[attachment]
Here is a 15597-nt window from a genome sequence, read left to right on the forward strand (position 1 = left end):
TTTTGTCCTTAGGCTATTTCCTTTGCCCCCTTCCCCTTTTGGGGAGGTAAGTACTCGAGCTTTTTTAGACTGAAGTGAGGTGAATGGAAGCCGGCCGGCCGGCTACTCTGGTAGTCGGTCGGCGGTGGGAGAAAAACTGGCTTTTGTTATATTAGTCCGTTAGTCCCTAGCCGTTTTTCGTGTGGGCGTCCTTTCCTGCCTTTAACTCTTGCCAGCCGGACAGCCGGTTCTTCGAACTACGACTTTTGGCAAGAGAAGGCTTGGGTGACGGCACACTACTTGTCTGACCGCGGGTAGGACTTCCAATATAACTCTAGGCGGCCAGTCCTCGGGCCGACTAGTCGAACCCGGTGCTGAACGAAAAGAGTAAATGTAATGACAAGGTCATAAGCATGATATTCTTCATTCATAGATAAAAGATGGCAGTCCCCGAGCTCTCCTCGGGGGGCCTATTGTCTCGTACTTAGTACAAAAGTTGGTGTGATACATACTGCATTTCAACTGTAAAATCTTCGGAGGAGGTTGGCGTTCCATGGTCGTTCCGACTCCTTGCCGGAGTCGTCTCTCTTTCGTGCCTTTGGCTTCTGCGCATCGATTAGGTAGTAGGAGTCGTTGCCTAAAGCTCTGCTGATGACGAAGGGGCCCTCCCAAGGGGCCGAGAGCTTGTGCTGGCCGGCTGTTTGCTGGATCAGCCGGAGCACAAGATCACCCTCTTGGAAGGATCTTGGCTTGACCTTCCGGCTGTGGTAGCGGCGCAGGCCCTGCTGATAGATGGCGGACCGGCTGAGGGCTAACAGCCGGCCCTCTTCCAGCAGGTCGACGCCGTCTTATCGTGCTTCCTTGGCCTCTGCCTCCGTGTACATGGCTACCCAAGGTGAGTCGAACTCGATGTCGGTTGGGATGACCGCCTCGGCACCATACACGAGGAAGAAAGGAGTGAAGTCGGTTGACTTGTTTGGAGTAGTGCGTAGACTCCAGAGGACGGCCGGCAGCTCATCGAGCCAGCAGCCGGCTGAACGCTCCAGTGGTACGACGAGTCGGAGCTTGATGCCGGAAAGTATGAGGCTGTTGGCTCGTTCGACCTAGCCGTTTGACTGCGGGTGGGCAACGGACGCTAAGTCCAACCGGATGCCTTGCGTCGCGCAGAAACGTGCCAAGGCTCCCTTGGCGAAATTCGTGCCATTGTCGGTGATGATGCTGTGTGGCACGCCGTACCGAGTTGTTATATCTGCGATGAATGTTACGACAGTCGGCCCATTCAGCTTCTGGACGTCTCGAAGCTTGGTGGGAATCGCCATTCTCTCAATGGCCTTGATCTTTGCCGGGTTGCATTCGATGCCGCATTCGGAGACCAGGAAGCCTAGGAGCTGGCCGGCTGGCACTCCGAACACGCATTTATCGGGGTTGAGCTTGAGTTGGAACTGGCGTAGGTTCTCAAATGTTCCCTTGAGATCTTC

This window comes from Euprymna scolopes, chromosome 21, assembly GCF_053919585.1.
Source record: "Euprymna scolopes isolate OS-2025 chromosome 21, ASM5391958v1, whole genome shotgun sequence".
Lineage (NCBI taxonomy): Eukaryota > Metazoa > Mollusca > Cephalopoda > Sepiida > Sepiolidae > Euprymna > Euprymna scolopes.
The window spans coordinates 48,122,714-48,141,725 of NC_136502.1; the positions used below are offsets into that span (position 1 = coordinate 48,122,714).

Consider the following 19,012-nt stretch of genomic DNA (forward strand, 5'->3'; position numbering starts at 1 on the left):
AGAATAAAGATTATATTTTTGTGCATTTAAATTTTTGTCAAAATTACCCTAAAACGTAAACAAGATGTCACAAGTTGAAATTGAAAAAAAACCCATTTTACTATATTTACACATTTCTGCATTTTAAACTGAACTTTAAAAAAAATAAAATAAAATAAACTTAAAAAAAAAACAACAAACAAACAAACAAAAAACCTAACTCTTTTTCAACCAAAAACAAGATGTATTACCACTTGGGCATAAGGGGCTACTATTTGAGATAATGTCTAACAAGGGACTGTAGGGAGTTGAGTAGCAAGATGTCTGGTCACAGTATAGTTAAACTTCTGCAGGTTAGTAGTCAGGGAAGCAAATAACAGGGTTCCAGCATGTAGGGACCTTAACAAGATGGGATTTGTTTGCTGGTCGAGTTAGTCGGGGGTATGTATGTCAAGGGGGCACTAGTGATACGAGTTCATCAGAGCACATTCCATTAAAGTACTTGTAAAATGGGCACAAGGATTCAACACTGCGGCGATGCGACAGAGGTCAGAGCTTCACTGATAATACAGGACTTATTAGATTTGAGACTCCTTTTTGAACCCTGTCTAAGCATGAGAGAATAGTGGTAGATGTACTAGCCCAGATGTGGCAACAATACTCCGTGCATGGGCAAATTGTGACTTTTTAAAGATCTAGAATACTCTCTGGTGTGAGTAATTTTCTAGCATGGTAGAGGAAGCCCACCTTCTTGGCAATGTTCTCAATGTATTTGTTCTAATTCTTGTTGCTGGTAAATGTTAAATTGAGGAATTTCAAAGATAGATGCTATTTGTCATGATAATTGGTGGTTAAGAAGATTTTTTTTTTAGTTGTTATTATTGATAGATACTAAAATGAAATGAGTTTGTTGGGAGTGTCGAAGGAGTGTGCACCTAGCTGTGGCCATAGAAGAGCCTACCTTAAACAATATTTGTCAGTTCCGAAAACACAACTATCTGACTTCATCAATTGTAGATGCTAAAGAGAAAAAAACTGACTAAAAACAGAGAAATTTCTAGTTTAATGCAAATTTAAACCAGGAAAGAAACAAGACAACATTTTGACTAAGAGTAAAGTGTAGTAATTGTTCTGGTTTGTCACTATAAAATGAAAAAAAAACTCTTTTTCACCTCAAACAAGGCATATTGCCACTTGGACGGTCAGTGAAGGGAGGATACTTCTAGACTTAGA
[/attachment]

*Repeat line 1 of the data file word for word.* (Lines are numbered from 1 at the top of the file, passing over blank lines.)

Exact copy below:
Here is a 15597-nt window from a genome sequence, read left to right on the forward strand (position 1 = left end):